So we'll look at that now as we proceed in our study. A quick overview of the history, and by the way, I've written an entire book on the question of the relationship of sola gratia to our salvation and to the issue of original sin and free will entitled, Willing to Believe, where I go through the whole historical debates on this issue beginning with Pelagius and Augustine and Cassianus and Luther and the Roman Catholic view and the Arminian view, the dispensational view, Edwards' view, and so on throughout church history. Well, in any case, let's look first at the historical provocation that led to this phrase in the teaching of Augustine, and it came about in the so-called Pelagian controversy that took place roughly around the turn of the century from the fourth to the fifth centuries. And it began when Pelagius was a British monk who came to Rome to visit Rome and heard of the reputation of the great Augustine. But when he came to Rome, he was appalled by the behavioral patterns and the licentiousness of members of the church and those who were professing Christ.
They seemed to be living godless lives. And so, in a very real sense, Pelagius wanted to be a reformer of the morals of the Christian church of his day. And he was disturbed by a famous prayer that had been written by Saint Augustine, where in that prayer, Augustine said this, O God, grant what Thou dost command and command what Thou dost desire. Now, the second part of the prayer that God would command from His creatures, whatever was pleasing for God to command, Pelagius certainly agreed that God had the right to impose obligations on the creatures that He has formed in His own image. He believed that God was morally sovereign and that He is the lawgiver, not we.
We are not the ones who create the law of God. No problem with that part of the prayer. It was the first part of the prayer that distressed him so greatly in which Augustine said, O Lord, grant what Thou dost command.
Pelagius was puzzled by that. He said, why would you ask God to grant you? Grant is a gift, after all. Why would you ask God to grant you whatever He commands? That indicates that God is commanding that you do something that without this grant, without this gift, you cannot do. Well, this is exactly what Augustine was saying. Augustine was saying is that God gave His law to man in creation, and man was created to mirror and reflect the character of God.
God is holy, and we were created with a mandate to be holy, a mandate to be righteous, a mandate to be perfect. But Augustine says in the fall, man was ruined as he fell into a corrupt status by which it was no longer possible for that human being to obey all of the commands of God, that man was no longer morally able or morally powerful enough to live a perfect life. And so that the only way we could become righteous would be through God's help, through God's gift of grace. So it's one thing to consider man in creation.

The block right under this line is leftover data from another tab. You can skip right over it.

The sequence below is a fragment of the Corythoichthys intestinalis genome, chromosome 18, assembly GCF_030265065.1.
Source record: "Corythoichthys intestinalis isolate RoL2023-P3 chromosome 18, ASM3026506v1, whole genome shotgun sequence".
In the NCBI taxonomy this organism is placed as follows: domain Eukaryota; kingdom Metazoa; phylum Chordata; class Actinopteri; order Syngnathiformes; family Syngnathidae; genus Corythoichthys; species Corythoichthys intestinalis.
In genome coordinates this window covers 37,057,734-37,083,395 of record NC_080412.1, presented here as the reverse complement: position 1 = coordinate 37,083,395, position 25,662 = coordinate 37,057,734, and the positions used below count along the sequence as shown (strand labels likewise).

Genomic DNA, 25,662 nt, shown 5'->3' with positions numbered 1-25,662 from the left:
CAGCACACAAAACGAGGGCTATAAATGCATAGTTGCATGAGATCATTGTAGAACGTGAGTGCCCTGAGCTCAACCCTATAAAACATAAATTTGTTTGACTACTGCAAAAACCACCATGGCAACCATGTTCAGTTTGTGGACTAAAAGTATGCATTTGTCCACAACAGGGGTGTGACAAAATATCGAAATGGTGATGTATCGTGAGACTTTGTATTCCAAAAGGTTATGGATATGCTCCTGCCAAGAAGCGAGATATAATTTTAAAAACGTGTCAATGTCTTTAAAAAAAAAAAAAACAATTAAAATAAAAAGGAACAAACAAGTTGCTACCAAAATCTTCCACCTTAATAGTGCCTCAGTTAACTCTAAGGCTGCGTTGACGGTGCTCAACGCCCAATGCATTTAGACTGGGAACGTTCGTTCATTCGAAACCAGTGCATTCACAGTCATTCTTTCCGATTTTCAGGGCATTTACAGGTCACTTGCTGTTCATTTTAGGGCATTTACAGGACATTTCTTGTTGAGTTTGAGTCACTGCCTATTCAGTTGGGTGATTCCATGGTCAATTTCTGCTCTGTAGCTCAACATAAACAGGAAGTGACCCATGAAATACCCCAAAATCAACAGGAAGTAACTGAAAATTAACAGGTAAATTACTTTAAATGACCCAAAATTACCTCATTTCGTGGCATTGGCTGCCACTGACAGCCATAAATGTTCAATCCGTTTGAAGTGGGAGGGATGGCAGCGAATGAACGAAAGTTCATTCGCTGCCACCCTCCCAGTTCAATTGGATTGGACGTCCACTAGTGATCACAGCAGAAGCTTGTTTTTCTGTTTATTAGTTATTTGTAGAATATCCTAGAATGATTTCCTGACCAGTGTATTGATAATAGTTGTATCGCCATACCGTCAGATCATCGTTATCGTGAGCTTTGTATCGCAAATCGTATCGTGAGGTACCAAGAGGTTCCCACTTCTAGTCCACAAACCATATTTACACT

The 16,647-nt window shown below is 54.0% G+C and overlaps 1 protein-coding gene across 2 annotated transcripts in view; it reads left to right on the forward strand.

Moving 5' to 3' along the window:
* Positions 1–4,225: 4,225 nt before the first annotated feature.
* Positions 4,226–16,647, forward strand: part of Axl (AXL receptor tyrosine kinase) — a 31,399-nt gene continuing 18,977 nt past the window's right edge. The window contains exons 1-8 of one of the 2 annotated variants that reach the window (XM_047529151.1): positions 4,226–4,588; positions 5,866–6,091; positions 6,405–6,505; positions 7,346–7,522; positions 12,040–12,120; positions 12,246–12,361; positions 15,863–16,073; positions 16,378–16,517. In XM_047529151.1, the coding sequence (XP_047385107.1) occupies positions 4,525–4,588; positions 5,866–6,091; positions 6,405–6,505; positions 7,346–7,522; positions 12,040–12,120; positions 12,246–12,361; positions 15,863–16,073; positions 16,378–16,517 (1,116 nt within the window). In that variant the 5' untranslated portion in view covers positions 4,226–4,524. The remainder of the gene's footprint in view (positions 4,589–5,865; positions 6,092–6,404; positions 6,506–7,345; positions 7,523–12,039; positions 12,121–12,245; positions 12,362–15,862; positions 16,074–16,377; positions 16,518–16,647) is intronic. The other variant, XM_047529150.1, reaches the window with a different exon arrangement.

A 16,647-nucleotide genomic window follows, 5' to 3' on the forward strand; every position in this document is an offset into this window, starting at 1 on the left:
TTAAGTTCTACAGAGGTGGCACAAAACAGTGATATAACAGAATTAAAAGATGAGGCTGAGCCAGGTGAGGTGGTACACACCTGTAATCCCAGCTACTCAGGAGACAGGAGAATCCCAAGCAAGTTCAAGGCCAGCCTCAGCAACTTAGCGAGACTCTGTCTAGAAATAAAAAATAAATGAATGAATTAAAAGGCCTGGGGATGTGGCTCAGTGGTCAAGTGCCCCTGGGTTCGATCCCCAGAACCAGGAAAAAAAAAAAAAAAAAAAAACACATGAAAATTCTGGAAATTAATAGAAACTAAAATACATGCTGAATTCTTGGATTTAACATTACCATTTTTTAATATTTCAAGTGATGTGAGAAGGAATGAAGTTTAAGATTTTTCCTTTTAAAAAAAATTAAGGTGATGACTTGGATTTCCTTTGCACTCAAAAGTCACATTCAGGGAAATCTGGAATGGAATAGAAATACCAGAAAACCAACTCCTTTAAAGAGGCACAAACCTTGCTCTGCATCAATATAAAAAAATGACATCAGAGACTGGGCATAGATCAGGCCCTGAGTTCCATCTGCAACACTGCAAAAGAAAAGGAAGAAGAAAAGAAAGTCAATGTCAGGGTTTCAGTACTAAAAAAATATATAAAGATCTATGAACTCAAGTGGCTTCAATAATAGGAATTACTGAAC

It's another thing to consider man in his fallen condition. In his created, original situation, man could be righteous, according to Augustine. After the fall, because of original sin, man could no longer obey the law of God. Now again, remember that the doctrine of original sin does not refer specifically to the first sin, the original one, you know, the first one that got everybody in trouble. Now what original sin defines or describes in theology is the result of that first sin, the result being the fallen corruption that was the subsequent judgment of God upon the first sin. So that after Adam's sin, after Adam and Eve fell, then their future descendants are born in sin, born with this human nature that is corrupt by birth and is no longer able to achieve righteousness. That's why Augustine said, since the fall, for us to do anything right requires the grace of God.
Now this is where Pelagius objected. He said that the sin of Adam affected only Adam. There was no transfer to his progeny of the consequences of this sin. We only sin not because we're born sinners, but we only sin when we imitate what Adam did, that we are those who ape our original father when we sin. But Adam's sin did not do anything to change the constituent nature of humanity.